Vallone D’Elva

Then I learned there was a village in Italy called Elva. I don’t know that Eddie had ever gone to Italy, but my mom’s father was Italian, so maybe Eddie got the name from my maternal grandfather, Joe. I never heard my mother mention that Eddie had ever met her Italian father because there were family “issues” and Joe was not “around”. Anyhow, they are all gone now. But maybe I’m named after a village in Italy.

 

 

 

Or maybe my name is from the French “elle va” meaning “She Goes”. If I ever get the money I fully intend to go to the South of France. Eddie actually took my mom to Paris. Or maybe Eddie thought of me as an Elf. In the Irish language Elva means Elfin. Eddie did appear on stage once in a one-man play called “Tam O’Shanter” by Scottish poet Robert Burns. And once I did win a St. Patrick’s Day writing contest.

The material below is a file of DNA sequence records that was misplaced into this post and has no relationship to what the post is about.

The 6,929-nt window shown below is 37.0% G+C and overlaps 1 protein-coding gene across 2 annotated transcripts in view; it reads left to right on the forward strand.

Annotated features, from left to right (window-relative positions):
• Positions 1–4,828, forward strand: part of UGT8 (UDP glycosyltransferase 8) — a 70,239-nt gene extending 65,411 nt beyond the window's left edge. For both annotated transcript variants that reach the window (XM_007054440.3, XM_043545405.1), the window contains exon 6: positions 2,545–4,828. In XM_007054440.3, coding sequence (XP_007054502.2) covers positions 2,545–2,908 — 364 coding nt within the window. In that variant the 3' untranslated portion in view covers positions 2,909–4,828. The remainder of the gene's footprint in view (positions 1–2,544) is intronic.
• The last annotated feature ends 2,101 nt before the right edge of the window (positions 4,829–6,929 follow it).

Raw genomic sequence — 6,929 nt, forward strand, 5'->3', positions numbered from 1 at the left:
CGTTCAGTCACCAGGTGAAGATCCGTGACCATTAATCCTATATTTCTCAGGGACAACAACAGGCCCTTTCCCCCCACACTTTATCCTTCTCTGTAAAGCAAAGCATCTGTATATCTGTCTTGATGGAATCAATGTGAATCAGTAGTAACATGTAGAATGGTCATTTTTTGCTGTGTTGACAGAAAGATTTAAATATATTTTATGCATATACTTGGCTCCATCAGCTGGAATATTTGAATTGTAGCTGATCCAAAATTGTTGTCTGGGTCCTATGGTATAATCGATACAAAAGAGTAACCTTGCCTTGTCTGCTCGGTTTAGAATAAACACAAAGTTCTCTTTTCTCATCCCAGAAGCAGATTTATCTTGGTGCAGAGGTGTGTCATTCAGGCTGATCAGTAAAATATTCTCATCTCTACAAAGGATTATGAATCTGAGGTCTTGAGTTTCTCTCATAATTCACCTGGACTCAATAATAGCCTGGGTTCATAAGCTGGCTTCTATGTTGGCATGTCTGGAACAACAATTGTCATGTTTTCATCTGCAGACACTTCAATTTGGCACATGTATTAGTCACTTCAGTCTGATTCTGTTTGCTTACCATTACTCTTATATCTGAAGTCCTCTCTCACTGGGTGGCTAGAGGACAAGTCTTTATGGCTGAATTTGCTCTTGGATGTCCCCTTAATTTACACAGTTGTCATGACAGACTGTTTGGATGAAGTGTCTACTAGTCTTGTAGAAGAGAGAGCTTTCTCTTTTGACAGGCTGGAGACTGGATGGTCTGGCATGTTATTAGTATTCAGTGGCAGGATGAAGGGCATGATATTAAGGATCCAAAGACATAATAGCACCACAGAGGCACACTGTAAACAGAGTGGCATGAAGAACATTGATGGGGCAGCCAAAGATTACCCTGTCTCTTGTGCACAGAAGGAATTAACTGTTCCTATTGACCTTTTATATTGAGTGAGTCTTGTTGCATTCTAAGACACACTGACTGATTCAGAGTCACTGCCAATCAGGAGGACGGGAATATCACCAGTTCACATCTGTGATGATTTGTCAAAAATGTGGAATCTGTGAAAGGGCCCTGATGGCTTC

Well, here is the announcement in the newspaper about me and my name and my proud daddy. And my mom, the former Norma Amato. The name my father gave me has taken me around the world. I am proud of my name as I am sure Kim and Kanye’s daughter will be of her name.

 

 

Hey, thanks, for stopping by. KCB

Check out my book Eddie Green The Rise of an Early 1900s Black American Entertainment Pioneer. Found on Amazon, at Barnes & Noble, Book Soup and Walmart.

 

 

 

1st All-Black Cast Movie on TV 1939 & My INDIE Award Nomination 2017

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First all-Black Cast movie on Television 1939
Eddie Green’s All-Colored Flicker Telecast By Nat’l Broadcasting Co (NBC). Well-Known Radio and Stage Comedian Adds Another Television “First” As Dress Rehearsal Shows.
NEW YORK, Dec. 21., 1939—History was made here Saturday afternoon, Dec. 16, when the National Broadcasting Company (NBC) picked the Sepia-Art Pictures Company’s featurette, Dress Rehearsal, featuring Eddie Green, to broadcast over their television station here in New York City.  Not only is Dress Rehearsal the first ever Negro motion picture to be broadcast by television but it is to its credit that this picture was written and produced in its entirety by Negroes.  Eddie Green was the first negro performer to appear on television.  This first official broadcast took place July 7, 1936. Mr. Green breaks precedent by starring in the first film of this kind to be sent over the air.    The Pittsburgh Courier Theatrical News section